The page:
International groups called on the government to abandon its plan, proposed in 2016, to reintroduce the death penalty, citing the Philippines’ international obligations and in particular as a state party to the Second Optional Protocol to the ICCPR, aiming at the abolition of the death penalty. A draft law to reintroduce the punishment was adopted by the House of Representatives in March but stalled in the Senate after facing opposition.
Internal armed conflict
President Duterte declared martial law in the island of Mindanao on 23 May. Fighting had erupted in the city of Marawi between government forces and an alliance of militants, including the Maute group, which pledged allegiance to the armed group Islamic State (IS). The conflict ended in October when the military killed several militant leaders.4 Militants allied with IS targeted Christian civilians, committing at least 25 extrajudicial killings and carrying out mass hostage-taking and extensive looting of civilian property, which may have amounted to war crimes. Philippine armed forces detained and ill-treated fleeing civilians, and also engaged in looting. Their extensive bombing of militant-held areas of Marawi city wiped out entire neighbourhoods and killed civilians, which highlighted the need for an investigation into their compliance with international humanitarian law. In response, the Philippine armed forces said they would probe allegations of war crimes. Martial law was extended for a second time in December, amid concerns that military rule could allow for further human rights abuses.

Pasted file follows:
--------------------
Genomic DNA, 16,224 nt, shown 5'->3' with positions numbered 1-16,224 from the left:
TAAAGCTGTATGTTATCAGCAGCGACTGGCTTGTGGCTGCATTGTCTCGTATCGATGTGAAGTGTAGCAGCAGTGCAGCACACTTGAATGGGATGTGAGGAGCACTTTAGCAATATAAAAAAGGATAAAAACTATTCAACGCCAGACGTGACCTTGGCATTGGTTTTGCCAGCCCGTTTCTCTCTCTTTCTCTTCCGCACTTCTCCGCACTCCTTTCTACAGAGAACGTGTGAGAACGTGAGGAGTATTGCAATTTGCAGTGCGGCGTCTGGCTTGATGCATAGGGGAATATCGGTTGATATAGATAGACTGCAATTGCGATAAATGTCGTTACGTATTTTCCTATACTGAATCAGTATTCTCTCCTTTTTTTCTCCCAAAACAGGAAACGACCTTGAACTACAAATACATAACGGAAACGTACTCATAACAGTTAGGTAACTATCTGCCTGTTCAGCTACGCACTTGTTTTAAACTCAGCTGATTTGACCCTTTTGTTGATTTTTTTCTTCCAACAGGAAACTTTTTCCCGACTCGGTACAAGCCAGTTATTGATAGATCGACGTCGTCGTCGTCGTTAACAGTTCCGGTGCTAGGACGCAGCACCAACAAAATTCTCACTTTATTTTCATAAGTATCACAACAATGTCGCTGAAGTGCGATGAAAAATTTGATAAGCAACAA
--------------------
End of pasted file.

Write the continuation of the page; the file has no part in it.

Torture and other ill-treatment
In April a secret detention cell was found in a police station in Manila. The Philippines Commission on Human Rights referred the discovery, along with allegations of torture and other ill-treatment, to the Office of the Ombudsman for investigation.
Security forces were accused of torture and extrajudicial executions of those rounded up during five months of fighting between the Philippine armed forces and the Maute group in Marawi.
A bill to establish a National Preventative Mechanism in accordance with the Philippines’ obligations under the Optional Protocol to the UN Convention against Torture had not been adopted by the end of the year.
President Duterte pledged to lower the minimum age of criminal responsibility, generating wide condemnation from children’s rights organizations and the UN. A bill to amend the Juvenile Justice and Welfare Act, which was adopted on 23 May by the Sub-Committee on Correctional Reforms, retained the minimum age of criminal responsibility as 15, but introduced provisions that placed children as young as nine in crowded and often unsanitary short-term institutions for rehabilitation or as they awaited court disposition. An additional bill by a lawmaker was filed later in the year, seeking to lower the minimum age of criminal responsibility to 12, but remained pending.
Right to health
The nationwide anti-drugs campaign undermined people’s right to the enjoyment of the highest attainable standard of physical and mental health. Many drug users were forced into compulsory and inadequate treatment and rehabilitation initiatives, which prevented them from accessing essential health services and harm reduction programmes.
Sexual and reproductive rights
In January, President Duterte signed an executive order to strengthen the implementation of the Reproductive Health Act of 2012 which promised to provide greater access to family planning and birth control services.
- ‘If you are poor, you are killed’: Extrajudicial executions in the Philippines‘ war on drugs (ASA 35/5517/2017)
- Philippines: State hearing highlights deadly consequences for children in ‚ war on drugs‘ (News story, 24 August)
- Philippines: Impending arrest of Senator politically motivated (ASA 35/5772/2017)
- ‘Battle of Marawi’: Death and destruction in the Philippines (ASA 35/7427/2017)